- Greenhouse gases (GHGs) are emitted from the tailpipes of cars and trucks that combust fuel.
- Once GHGs are released, they can stay in the atmosphere for 100 years or more.
- GHGs act like a blanket around Earth, trapping energy in the atmosphere and causing it to warm. This can change Earth's climate, raise sea levels, and result in dangerous effects on human health and welfare, and on ecosystems.
- Cars and trucks that combust fuel also emit smog forming emissions, such as nitrogen oxide, non-methane organic gases, carbon monoxide, particulate matter, and formaldehyde.
- These emissions are usually trapped close to the ground and can form a brownish haze that pollutes our air, particularly over cities in the summertime.
- Smog can make it difficult for some people to breathe, triggering lung diseases such as asthma, emphysema, and chronic bronchitis, which may lead to premature death.
Both sets of letters have to do with different gases and other pollutants which is why there are so many new parts on modern engines that were not there 40 to 50 years ago,
This came first with the passage of the Clean Air Act (CAA) in 1970 and for 20 years this act focused solely on nitrogen oxide. Then in 1990, the Act was amended to include the following pollutants:
- Non-methane organic gases (NMOG)
- Carbon monoxide (CO)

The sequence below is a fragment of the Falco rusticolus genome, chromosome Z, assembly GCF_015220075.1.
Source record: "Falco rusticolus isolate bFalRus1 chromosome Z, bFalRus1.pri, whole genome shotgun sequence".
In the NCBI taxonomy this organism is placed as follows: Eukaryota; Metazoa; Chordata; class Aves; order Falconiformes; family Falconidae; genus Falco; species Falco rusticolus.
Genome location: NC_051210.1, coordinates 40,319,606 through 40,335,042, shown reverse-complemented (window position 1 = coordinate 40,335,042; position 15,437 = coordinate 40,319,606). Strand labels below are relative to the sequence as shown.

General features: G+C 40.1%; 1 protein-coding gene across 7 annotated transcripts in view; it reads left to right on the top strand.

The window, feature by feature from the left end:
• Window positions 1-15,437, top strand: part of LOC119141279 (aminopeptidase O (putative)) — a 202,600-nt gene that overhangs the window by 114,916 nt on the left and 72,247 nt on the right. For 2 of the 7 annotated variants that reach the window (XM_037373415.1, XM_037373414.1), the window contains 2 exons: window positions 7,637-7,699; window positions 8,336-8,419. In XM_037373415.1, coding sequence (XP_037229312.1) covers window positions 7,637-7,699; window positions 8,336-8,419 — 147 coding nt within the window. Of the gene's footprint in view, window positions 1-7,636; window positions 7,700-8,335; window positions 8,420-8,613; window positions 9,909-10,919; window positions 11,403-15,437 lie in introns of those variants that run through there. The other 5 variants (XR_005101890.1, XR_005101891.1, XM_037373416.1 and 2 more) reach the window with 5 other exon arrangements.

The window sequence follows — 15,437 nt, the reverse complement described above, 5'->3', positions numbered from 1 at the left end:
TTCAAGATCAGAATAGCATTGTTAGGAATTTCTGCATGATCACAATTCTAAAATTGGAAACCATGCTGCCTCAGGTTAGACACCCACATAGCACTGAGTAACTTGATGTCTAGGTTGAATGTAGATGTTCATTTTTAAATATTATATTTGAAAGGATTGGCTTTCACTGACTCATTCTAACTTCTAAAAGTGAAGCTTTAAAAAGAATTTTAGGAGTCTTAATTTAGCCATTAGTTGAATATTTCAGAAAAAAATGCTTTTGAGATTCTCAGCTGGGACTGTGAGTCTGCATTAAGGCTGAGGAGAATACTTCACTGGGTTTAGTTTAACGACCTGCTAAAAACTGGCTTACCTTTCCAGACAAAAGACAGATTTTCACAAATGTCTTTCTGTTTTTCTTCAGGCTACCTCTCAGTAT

- Particulate matter (PM)
- Formaldehyde (HCHO)
For a while, there was a double standard with cars and light trucks having to meet different regulations. But that changed in 2000 when Tier 2 regulations were imposed. Right now Tier 3 is being phased in.
The EPA governs both sets of letters and in 2010 the new greenhouse gas regulations were created. There was a 2-year grace period and in 2012 auto and truck makers had to meet those new regulations.
However, in 2012 the GHG regulations were revised and they were revised once again but more recently:
“In December 2021, EPA finalized revised national greenhouse gas (GHG) emissions standards for passenger cars and light trucks for Model Years 2023- 2026. The final standards would achieve significant GHG emissions reductions along with reductions in other criteria pollutants.”
This is why you will be seeing the letters EPA and GHG on the different data sheets. There are different fault code numbers attached to both letters, for example, EPA 10 or GHG 14, but so far we have not found any explanation for those numbers.
Most recent cars and trucks are to meet Tier 3 regulations while older vehicles can meet either Tier 1 or Tier 2 regulations. It all depends on their age. Tier 3 was implemented in 2017.
The classification for different cars depends on which one the automaker chooses to certify their car. These classifications are called ‘bins’ and if the car is certified for Bin 50 then its emissions cannot exceed the standard set for that bin.
You can get more details at this link and there will be a couple of tables showing the standards for the individual bins. All of our information for this topic came from that link as well.
While the letters EPA and GHG are attached to this fault code, the repairs are very straight forward and easy to follow. Those letters do not affect the source of the problem nor do they affect what kind of repairs you need to do.
When you are done making those repairs, then your emissions should meet the EPA and GHG standards for your vehicle. Everything gets more complicated as time goes on. This takes the fun out of engine repair.